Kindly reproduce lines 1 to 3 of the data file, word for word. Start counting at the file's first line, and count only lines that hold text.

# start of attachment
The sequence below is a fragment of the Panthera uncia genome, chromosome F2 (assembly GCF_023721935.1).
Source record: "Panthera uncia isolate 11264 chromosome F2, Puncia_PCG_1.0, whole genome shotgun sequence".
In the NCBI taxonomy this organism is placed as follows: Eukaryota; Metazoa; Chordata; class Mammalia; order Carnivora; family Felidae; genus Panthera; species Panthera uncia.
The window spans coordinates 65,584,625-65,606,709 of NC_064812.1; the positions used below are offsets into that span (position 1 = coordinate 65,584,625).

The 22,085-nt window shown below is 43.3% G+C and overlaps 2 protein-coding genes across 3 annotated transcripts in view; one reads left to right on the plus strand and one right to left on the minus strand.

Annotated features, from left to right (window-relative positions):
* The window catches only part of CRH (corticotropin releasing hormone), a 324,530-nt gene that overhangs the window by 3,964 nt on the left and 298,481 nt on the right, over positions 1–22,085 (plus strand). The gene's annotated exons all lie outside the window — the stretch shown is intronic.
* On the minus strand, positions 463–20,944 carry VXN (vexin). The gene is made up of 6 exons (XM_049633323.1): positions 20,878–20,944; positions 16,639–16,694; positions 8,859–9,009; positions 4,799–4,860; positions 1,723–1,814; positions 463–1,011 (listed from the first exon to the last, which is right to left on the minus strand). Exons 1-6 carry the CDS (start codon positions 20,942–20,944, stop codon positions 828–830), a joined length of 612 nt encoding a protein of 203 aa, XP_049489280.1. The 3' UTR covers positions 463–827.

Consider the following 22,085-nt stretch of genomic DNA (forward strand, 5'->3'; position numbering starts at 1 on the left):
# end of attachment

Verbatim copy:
The sequence below is a fragment of the Panthera uncia genome, chromosome F2 (assembly GCF_023721935.1).
Source record: "Panthera uncia isolate 11264 chromosome F2, Puncia_PCG_1.0, whole genome shotgun sequence".
In the NCBI taxonomy this organism is placed as follows: Eukaryota; Metazoa; Chordata; class Mammalia; order Carnivora; family Felidae; genus Panthera; species Panthera uncia.